Zimbabwe Finally Declares COVID-19 a National Disaster as ZITF 2020 is cancelled but Zim Schools Remain Open

Harare – President Mnangagwa’s government has finally declared corona virus a national disaster. The COVID-19 disaster has led to the cancellation of public events of more than 100 delegates, including the Zimbabwe International Trade Fair which was scheduled for April in Bulawayo. This development could affect corporates, churches, the hospitality industry and sports events and political gatherings. However, Mnangagwa ordered schools to remain open for the remaining two weeks of the term, a position that exposes the duplicity of the Zimbabwe administration. Most schools in Zimbabwe house an average of 700 students, a significant number not to ignore.

In neighbouring South Africa, President Cyril Ramaphosa recently ordered the early closure of schools to help protect this vulnerable demography form the scourge of COVID-19. Political analysts in Zimbabwe believe that this hypocrisy of banning public gatherings and ignoring school gatherings is meant to diffuse the much hyped mass demonstration which was being organised by the Zimbabwe Congress of Trade Unions on the back of continued economic deterioration.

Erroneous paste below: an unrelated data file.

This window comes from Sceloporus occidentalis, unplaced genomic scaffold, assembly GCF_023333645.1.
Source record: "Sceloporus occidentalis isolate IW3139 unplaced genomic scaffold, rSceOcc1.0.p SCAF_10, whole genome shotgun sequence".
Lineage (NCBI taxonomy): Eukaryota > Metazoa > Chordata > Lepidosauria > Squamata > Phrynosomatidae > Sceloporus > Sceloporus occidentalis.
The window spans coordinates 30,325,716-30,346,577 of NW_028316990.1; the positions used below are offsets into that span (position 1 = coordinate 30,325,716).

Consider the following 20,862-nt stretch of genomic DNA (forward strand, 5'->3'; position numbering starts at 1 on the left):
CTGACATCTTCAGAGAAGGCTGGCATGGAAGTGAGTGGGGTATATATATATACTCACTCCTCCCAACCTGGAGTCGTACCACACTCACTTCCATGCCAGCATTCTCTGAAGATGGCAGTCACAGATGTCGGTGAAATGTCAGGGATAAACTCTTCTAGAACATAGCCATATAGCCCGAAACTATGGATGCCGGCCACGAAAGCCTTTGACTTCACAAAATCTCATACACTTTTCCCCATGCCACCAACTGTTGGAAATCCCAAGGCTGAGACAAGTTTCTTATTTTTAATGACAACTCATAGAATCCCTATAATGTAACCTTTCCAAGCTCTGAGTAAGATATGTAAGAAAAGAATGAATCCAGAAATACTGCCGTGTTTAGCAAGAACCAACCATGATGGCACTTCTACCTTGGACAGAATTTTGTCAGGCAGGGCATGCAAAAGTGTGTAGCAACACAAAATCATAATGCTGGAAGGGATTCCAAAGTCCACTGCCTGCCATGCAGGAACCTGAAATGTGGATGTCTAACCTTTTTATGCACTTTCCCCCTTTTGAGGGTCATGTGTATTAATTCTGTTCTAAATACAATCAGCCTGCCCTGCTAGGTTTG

The mysterious Coronavirus threatens to slow down global trade, ENN reports. Zimbabwe’s development comes after a growing number of suspected cases of the Novel Coronavirus have been reported in Bulawayo, which is Zimbabwe’s second largest city. The virus emerged in Wuhan, a Chinese city with a population of 11 million people.

First discovered in China at a time the country was entering one of its busiest travel seasons in the upcoming Lunar New Year holiday, the virus has since decapitated global travel. As reported by ENN at the infancy of this global disaster when only 830 confirmed cases of patients infected with the virus in China had been reported, delays by the head of the UN health agency, WHO (World Health Organization) to declare Novel Coronavirus an official Public Health Emergency of International Concern (PHEIC) have since backfired.

Considering China’s billion population and its global linkages, procrastinations in declaring the virus a Public Health Emergency of International Concern has costed the world, particularly poorly resourced nations and Africa in particular.

For Zimbabwe, there is no room for slumber, and schools must be closed immediately to save a generation.

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